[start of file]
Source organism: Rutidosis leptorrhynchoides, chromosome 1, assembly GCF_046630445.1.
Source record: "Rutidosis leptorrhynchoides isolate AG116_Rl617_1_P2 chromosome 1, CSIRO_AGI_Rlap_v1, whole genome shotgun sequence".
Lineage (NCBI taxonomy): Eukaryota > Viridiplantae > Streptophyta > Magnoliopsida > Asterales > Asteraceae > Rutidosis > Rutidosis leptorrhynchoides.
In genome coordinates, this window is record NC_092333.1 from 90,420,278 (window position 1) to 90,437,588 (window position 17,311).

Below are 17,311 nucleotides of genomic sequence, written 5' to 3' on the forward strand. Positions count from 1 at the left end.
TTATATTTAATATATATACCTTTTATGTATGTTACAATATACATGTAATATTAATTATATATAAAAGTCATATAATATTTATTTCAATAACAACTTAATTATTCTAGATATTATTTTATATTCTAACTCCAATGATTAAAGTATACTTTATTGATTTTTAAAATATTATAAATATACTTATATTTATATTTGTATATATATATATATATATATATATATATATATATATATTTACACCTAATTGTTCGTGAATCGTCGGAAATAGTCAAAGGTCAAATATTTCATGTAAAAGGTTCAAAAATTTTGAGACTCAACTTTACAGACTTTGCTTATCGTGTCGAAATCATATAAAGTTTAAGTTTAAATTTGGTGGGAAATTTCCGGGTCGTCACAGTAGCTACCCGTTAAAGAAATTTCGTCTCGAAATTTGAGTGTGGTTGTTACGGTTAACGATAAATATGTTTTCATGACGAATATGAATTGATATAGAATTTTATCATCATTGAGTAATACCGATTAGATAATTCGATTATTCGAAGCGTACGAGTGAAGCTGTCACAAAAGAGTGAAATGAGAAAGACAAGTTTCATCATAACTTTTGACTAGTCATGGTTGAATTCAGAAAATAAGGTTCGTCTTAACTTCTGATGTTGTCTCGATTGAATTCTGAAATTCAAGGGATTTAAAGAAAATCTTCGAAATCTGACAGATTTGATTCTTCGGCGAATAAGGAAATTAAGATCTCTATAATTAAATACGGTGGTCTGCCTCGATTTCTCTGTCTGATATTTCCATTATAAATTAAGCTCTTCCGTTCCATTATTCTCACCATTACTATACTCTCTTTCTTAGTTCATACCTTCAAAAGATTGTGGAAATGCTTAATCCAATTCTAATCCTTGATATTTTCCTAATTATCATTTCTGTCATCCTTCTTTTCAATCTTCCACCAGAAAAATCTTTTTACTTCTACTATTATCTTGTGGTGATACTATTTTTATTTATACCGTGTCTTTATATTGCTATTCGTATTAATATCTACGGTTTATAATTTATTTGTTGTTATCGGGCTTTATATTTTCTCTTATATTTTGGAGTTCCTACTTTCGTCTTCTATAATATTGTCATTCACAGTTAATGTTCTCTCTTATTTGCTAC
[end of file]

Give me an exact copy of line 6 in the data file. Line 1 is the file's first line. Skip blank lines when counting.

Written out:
TTATATTTAATATATATACCTTTTATGTATGTTACAATATACATGTAATATTAATTATATATAAAAGTCATATAATATTTATTTCAATAACAACTTAATTATTCTAGATATTATTTTATATTCTAACTCCAATGATTAAAGTATACTTTATTGATTTTTAAAATATTATAAATATACTTATATTTATATTTGTATATATATATATATATATATATATATATATATATATATTTACACCTAATTGTTCGTGAATCGTCGGAAATAGTCAAAGGTCAAATATTTCATGTAAAAGGTTCAAAAATTTTGAGACTCAACTTTACAGACTTTGCTTATCGTGTCGAAATCATATAAAGTTTAAGTTTAAATTTGGTGGGAAATTTCCGGGTCGTCACAGTAGCTACCCGTTAAAGAAATTTCGTCTCGAAATTTGAGTGTGGTTGTTACGGTTAACGATAAATATGTTTTCATGACGAATATGAATTGATATAGAATTTTATCATCATTGAGTAATACCGATTAGATAATTCGATTATTCGAAGCGTACGAGTGAAGCTGTCACAAAAGAGTGAAATGAGAAAGACAAGTTTCATCATAACTTTTGACTAGTCATGGTTGAATTCAGAAAATAAGGTTCGTCTTAACTTCTGATGTTGTCTCGATTGAATTCTGAAATTCAAGGGATTTAAAGAAAATCTTCGAAATCTGACAGATTTGATTCTTCGGCGAATAAGGAAATTAAGATCTCTATAATTAAATACGGTGGTCTGCCTCGATTTCTCTGTCTGATATTTCCATTATAAATTAAGCTCTTCCGTTCCATTATTCTCACCATTACTATACTCTCTTTCTTAGTTCATACCTTCAAAAGATTGTGGAAATGCTTAATCCAATTCTAATCCTTGATATTTTCCTAATTATCATTTCTGTCATCCTTCTTTTCAATCTTCCACCAGAAAAATCTTTTTACTTCTACTATTATCTTGTGGTGATACTATTTTTATTTATACCGTGTCTTTATATTGCTATTCGTATTAATATCTACGGTTTATAATTTATTTGTTGTTATCGGGCTTTATATTTTCTCTTATATTTTGGAGTTCCTACTTTCGTCTTCTATAATATTGTCATTCACAGTTAATGTTCTCTCTTATTTGCTAC